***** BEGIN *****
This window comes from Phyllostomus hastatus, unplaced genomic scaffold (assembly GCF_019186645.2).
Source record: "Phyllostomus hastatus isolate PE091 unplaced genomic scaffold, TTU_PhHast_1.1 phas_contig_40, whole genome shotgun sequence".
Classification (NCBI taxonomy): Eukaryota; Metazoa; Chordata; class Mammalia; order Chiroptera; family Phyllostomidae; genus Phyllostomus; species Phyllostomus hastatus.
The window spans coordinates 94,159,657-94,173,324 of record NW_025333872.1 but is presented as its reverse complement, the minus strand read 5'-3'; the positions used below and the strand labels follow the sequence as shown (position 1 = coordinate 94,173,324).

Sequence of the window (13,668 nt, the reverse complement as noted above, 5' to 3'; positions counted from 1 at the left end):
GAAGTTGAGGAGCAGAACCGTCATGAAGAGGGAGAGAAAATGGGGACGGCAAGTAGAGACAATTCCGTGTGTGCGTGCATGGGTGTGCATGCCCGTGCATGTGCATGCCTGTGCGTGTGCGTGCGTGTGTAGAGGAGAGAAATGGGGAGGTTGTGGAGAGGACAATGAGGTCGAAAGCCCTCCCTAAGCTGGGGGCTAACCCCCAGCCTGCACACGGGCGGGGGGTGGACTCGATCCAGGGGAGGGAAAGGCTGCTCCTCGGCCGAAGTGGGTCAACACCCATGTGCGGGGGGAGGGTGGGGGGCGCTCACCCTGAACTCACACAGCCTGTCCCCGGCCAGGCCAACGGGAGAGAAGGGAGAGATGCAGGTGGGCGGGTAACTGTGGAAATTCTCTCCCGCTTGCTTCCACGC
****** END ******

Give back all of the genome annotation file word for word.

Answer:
This window comes from Phyllostomus hastatus, unplaced genomic scaffold (assembly GCF_019186645.2).
Source record: "Phyllostomus hastatus isolate PE091 unplaced genomic scaffold, TTU_PhHast_1.1 phas_contig_40, whole genome shotgun sequence".
Classification (NCBI taxonomy): Eukaryota; Metazoa; Chordata; class Mammalia; order Chiroptera; family Phyllostomidae; genus Phyllostomus; species Phyllostomus hastatus.
The window spans coordinates 94,159,657-94,173,324 of record NW_025333872.1 but is presented as its reverse complement, the minus strand read 5'-3'; the positions used below and the strand labels follow the sequence as shown (position 1 = coordinate 94,173,324).

Sequence of the window (13,668 nt, the reverse complement as noted above, 5' to 3'; positions counted from 1 at the left end):
GAAGTTGAGGAGCAGAACCGTCATGAAGAGGGAGAGAAAATGGGGACGGCAAGTAGAGACAATTCCGTGTGTGCGTGCATGGGTGTGCATGCCCGTGCATGTGCATGCCTGTGCGTGTGCGTGCGTGTGTAGAGGAGAGAAATGGGGAGGTTGTGGAGAGGACAATGAGGTCGAAAGCCCTCCCTAAGCTGGGGGCTAACCCCCAGCCTGCACACGGGCGGGGGGTGGACTCGATCCAGGGGAGGGAAAGGCTGCTCCTCGGCCGAAGTGGGTCAACACCCATGTGCGGGGGGAGGGTGGGGGGCGCTCACCCTGAACTCACACAGCCTGTCCCCGGCCAGGCCAACGGGAGAGAAGGGAGAGATGCAGGTGGGCGGGTAACTGTGGAAATTCTCTCCCGCTTGCTTCCACGC